Background and Research Focus
My laboratory investigates mechanisms of lung injury and cytoprotection during oxidant stress. Specifically, we have focused on the lung endothelium as a central mediator of lung injury and repair responses. We identified the importance of the stress-response protein heme oxygenase-1 (HO-1) and its gaseous reaction product, carbon monoxide (CO), in resisting oxidant-induced endothelial cell death via mitochondrial pathways. We found that a family of signaling molecules, mitogen-activated protein kinases (MAPKs), mediates HO-1's and CO’s protective effects as well as optimal IL-13-induced lung inflammation / remodeling and, more recently, critical innate immune responses. The innate immune system consists of pattern-recognition receptors called toll-like receptors (TLRs), of which TLR4 is the LPS-responsive receptor. We discovered that TLR4 is required for lung structural cell survival in aging and oxidant challenges. These studies represent important paradigm shifts in our understanding of TLRs and lung biology and are now the basis of translational studies in people with acute lung injury and age-related chronic lung disease, such as chronic obstructive pulmonary disease (COPD). In the process of our investigations, we were the first to demonstrate the utility of intranasal, lung-targeted and endothelial-targeted silencing RNA (siRNA) constructs in vivo. In parallel, we have also generated endothelial-targeted transgenic and knockout mouse models to specifically interrogate the role of the endothelium in lung disease. Our coordinated use of siRNA technology and genetic approaches in both cell and mouse models offer immense insight into disease pathogenesis and may identify novel therapeutic targets for a range of lung diseases.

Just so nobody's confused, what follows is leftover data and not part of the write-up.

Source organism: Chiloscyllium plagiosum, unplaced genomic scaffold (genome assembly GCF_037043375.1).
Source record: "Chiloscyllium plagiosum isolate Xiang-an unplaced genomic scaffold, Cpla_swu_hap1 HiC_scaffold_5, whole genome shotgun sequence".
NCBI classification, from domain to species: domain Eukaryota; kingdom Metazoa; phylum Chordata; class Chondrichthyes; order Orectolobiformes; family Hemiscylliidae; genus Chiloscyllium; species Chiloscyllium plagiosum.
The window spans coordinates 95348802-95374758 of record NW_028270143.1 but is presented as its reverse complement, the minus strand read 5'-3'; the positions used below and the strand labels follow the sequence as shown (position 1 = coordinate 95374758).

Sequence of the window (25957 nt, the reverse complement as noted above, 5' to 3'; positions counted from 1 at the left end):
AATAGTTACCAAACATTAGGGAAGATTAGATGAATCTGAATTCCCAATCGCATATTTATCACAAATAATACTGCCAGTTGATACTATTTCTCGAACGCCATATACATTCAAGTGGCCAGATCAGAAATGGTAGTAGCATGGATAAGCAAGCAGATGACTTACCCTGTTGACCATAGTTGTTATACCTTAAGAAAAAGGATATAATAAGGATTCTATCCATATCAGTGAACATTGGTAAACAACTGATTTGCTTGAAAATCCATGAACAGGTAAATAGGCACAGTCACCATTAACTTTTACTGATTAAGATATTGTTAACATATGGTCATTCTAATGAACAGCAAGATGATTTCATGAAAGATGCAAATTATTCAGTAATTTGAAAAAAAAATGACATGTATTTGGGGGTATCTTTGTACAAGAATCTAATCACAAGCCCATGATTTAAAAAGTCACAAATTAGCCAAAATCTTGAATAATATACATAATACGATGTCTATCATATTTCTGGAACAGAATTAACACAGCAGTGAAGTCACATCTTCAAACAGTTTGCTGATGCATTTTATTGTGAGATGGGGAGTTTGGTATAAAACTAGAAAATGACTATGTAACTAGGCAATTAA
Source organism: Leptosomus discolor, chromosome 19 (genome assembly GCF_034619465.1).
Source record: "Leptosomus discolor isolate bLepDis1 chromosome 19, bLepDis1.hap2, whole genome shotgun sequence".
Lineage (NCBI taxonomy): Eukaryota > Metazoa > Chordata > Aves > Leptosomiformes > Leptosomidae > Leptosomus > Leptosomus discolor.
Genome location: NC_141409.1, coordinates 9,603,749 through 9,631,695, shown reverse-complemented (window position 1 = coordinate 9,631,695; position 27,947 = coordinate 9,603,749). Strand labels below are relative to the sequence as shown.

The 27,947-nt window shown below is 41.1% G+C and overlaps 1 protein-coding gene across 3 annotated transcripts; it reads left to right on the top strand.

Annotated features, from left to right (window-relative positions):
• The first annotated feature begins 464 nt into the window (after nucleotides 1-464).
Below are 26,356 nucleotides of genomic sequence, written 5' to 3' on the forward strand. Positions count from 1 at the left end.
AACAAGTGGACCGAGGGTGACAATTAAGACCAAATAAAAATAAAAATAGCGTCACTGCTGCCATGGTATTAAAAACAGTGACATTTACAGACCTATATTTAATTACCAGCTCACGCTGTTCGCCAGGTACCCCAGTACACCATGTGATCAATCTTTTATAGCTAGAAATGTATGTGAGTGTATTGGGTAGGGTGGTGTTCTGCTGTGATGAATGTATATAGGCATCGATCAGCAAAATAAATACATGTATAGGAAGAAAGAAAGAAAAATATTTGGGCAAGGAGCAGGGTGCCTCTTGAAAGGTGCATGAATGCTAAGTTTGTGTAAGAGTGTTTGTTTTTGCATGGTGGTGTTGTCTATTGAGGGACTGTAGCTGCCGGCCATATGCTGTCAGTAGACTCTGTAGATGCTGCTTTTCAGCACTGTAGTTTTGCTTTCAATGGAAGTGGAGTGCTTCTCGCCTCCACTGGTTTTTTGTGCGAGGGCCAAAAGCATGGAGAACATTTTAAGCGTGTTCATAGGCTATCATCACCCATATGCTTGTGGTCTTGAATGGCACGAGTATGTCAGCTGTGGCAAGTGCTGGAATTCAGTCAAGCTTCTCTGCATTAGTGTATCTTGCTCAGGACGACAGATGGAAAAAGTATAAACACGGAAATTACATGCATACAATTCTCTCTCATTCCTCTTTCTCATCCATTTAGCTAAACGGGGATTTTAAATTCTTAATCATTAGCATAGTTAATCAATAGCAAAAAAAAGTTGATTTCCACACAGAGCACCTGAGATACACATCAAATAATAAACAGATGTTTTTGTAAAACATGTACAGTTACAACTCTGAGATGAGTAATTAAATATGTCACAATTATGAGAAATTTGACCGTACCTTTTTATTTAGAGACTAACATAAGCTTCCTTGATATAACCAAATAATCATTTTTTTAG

- Role of the innate immune system in oxidant lung and vascular injury
- Role of the innate immune system in COPD
- Role of heme oxygenase-1 in acute lung and vascular injury
- Role of aging in lung injury and repair
- MAPKs in oxidant lung injury